ETFs, like mutual funds, are a good way to get exposure to many individual stocks without taking positions in any one of them on an individual basis. But unlike mutual funds, ETFs trade throughout the day, just like the underlying holdings. So while investing in an ETF is a good way to get broad exposure to stocks, bonds, or commodities without taking on specific risk, calculating performance may be a bit tricky. 

Net Asset Value

Both mutual funds and ETFs calculate NAV, or net asset value, at 4 pm EST. The NAV is the value of each share measured by the value of all the fund’s underlying holdings at their closing prices. However, because the ETF trades throughout the day, there are times when the NAV and the actual market price differ, although the differences tend to be minuscule. Therefore, for calculation purposes, the most readily available measure to use is the NAV, but if you need to calculate more precise performance, then you can use the intraday net asset value (iNAV) if available.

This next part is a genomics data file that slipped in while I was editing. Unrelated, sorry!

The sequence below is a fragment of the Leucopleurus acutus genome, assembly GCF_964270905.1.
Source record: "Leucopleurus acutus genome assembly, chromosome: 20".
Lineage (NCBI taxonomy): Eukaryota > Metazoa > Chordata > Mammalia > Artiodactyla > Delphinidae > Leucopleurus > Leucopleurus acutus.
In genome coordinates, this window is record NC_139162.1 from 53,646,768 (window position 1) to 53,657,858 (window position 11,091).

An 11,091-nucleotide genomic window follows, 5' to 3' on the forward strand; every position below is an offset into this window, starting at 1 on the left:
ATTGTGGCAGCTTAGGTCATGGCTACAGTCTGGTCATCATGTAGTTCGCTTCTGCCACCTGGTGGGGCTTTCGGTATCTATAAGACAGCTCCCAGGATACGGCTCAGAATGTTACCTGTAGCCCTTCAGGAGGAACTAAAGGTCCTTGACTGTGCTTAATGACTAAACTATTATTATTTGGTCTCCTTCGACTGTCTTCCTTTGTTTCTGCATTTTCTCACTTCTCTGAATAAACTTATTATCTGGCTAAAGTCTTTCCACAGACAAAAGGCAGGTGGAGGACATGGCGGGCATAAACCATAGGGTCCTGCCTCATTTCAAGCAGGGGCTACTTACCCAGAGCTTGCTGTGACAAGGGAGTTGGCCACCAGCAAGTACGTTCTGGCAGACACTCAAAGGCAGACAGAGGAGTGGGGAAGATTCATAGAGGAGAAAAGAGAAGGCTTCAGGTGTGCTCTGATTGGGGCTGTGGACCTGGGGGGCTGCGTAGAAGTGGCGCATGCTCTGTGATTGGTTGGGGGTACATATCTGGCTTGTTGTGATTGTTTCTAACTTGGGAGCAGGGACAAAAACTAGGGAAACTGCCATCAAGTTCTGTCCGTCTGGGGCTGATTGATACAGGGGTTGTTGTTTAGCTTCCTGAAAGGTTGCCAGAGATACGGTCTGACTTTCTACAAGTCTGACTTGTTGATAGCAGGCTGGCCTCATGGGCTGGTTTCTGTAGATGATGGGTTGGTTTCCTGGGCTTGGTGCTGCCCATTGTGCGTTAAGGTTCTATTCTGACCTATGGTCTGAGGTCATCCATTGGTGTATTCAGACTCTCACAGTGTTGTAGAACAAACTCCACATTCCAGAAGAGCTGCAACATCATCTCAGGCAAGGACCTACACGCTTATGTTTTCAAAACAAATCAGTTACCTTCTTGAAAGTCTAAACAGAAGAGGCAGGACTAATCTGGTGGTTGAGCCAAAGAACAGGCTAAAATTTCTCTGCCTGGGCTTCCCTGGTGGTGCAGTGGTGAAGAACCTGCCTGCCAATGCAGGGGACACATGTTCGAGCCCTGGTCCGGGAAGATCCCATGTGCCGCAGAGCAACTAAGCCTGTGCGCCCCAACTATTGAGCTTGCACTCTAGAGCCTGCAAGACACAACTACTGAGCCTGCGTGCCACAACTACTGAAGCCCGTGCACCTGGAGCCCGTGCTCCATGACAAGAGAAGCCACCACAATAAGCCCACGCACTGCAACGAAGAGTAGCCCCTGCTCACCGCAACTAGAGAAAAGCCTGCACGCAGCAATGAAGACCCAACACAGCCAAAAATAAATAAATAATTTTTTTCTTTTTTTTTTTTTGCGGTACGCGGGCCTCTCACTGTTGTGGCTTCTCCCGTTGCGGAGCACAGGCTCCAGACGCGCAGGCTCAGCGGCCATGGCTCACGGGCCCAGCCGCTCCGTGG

Let’s use an example of an investment in EFT A. The NAV of ETF A is $100 and you buy 50 shares for a total cost of $5000 ($100*50). Three months later, the NAV is $115. Your 50 shares are now worth $5750 ($115*50) for a profit of $750 ($5750-$5000). Your holding period return is


The Bottom Line

The performance displayed on a brokerage statement for an ETF held in your portfolio may differ slightly from the calculation you make from NAV because the market value may be marginally different than the NAV. However, these variations should only be slight and minimally impact your total performance. One of the benefits of investing in an ETF is that it is actively traded, which should compensate for the minimal dispersion between the actual bid/ask spreads and traded bid/ask spreads that make up the variance between market value and NAV.